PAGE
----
DETROIT — Regardless of how the World Series turns out, Anibal Sanchez will be in an excellent situation.
Sanchez is just 28 years old and will be a free agent when the season ends, which could be as soon as Sunday night for the Detroit Tigers. They trail the San Francisco Giants 3-0 in the World Series after a 2-0 loss in Game 3 on Saturday.
The Tigers acquired Sanchez along with second baseman Omar Infante at the trade deadline, and neither has disappointed.
Sanchez came into the World Series with a 1-1 postseason record and a 1.35 ERA, which included seven shutout innings in New York against the Yankees.
On Saturday night, he was nearly as good, allowing two runs on six hits in seven innings of work. He threw 117 pitches, walking one and striking out eight .
Those two runs came in the second inning, when he walked leadoff hitter Hunter Pence, who stole second and scored on Gregor Blanco’s triple. Blanco scored on Brandon Crawford’s RBI single.
“I thought he was probably over-competing a little bit early and then he settled in and was absolutely terrific, and that’s why I let him finish that inning,” manager Jim Leyland said. “He was competing his fanny off. He was absolutely tremendous.
“We got tremendous pitching effort, but we’ve been shut out for 18 innings, so it’s pretty hard to win a game.”
Sanchez felt he had a little bit of an advantage in that he had already seen the Giants this season.
“I know that I prepare good, especially for this team,” Sanchez said. “I pitched twice (against the Giants) this year with the Marlins.
“Just one inning, I feel colder for the weather, but after that, I don’t think too much about it.”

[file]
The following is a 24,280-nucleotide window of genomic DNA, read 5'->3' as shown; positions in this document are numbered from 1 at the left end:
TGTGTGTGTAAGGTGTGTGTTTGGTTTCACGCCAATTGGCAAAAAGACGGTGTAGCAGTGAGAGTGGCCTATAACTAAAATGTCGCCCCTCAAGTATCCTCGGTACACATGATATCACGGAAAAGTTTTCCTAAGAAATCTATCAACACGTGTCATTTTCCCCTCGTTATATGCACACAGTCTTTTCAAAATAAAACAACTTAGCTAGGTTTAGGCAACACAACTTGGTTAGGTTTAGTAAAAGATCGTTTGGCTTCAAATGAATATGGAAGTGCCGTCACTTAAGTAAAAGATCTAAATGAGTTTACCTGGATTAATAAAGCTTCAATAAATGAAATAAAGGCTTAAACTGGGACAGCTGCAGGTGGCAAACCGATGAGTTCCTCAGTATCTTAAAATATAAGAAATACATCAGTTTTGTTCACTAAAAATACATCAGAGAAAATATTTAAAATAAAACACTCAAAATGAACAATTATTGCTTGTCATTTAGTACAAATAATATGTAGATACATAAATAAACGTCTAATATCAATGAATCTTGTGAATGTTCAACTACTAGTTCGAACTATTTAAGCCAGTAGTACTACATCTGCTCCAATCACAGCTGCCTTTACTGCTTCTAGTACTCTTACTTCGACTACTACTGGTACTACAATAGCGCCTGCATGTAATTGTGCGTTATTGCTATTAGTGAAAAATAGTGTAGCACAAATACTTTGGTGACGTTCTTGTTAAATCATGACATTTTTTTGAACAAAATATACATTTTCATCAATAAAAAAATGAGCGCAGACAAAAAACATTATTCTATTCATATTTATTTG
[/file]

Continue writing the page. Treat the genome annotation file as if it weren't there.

Infante said that Sanchez has been exactly the pitcher the Tigers hoped they were acquiring — and then some.
“I think he pitched great,” Infante said. “His slider, his change up were good. He’s a good pitcher. He prepares a lot. He’s very intelligent.
“Starting pitchers, they have to be smart. That’s something he is.”
Sanchez made $8 million this season. It wouldn’t be surprising if he ended up with a nice, long-term contract in the offseason, making closer to $18 million a year with the way he performed down the stretch and in the postseason.
In his last 10 regular-season starts, Sanchez was 3-5 with a 3.59 ERA as the Tigers managed to win the Central Division for the second straight season.
“He’s a beast,” reliever Phil Coke said. “He’s going out there and he’s pitching on tough luck. He really is. He pitched phenomenal. He has no reason to hang his head.”
For right now, all Sanchez can do is watch and hope his teammates are able to extend the series.
“I do the best I can,” he said. “I move my ball. I tried to be ahead in the count.
“Just one inning, just one inning changed everything.”